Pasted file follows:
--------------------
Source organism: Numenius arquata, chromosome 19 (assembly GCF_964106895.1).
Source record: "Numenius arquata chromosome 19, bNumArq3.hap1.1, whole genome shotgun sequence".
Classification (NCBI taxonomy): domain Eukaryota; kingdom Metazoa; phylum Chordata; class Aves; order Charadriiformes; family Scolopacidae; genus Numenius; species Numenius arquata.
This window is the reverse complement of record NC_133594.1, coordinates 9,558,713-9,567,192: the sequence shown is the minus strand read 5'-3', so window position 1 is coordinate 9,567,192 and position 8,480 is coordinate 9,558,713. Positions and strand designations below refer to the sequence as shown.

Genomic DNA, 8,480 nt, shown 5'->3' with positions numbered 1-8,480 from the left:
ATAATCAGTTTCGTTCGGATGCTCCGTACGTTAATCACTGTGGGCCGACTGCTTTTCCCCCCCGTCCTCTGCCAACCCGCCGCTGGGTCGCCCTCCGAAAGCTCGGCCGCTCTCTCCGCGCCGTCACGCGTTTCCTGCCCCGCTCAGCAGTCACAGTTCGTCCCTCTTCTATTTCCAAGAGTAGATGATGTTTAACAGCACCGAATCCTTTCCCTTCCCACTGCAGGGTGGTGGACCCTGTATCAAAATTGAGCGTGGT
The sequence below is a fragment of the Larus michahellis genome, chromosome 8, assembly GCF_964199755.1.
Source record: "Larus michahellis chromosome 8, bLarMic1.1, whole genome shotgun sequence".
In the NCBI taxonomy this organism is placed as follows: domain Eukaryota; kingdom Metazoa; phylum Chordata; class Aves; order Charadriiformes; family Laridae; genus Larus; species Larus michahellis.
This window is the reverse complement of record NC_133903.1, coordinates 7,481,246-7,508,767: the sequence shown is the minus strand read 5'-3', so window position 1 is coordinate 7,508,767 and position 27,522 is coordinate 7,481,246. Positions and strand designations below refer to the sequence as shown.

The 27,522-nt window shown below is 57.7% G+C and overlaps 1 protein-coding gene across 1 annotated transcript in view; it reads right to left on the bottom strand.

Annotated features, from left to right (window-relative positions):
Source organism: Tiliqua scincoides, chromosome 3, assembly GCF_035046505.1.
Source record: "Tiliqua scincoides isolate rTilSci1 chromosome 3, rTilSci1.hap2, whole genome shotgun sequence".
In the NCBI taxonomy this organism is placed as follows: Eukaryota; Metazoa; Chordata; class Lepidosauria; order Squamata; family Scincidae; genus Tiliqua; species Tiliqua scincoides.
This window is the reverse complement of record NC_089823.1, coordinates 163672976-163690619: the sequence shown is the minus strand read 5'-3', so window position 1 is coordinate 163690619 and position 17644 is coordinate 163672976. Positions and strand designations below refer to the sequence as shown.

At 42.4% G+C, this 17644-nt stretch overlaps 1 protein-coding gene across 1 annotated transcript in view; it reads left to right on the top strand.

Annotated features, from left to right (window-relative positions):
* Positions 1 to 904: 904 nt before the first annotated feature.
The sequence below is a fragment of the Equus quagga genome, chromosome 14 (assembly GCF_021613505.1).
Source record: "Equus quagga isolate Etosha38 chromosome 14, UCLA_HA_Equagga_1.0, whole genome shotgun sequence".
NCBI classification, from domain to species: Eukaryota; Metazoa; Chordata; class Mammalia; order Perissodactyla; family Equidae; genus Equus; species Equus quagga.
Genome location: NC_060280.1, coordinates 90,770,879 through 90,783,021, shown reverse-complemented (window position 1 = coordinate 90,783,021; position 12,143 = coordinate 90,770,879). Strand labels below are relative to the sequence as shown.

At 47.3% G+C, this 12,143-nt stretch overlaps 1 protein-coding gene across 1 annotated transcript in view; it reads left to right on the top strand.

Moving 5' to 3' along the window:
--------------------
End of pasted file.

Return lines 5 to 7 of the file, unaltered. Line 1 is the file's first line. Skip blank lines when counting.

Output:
Genomic DNA, 8,480 nt, shown 5'->3' with positions numbered 1-8,480 from the left:
ATAATCAGTTTCGTTCGGATGCTCCGTACGTTAATCACTGTGGGCCGACTGCTTTTCCCCCCCGTCCTCTGCCAACCCGCCGCTGGGTCGCCCTCCGAAAGCTCGGCCGCTCTCTCCGCGCCGTCACGCGTTTCCTGCCCCGCTCAGCAGTCACAGTTCGTCCCTCTTCTATTTCCAAGAGTAGATGATGTTTAACAGCACCGAATCCTTTCCCTTCCCACTGCAGGGTGGTGGACCCTGTATCAAAATTGAGCGTGGT
The sequence below is a fragment of the Larus michahellis genome, chromosome 8, assembly GCF_964199755.1.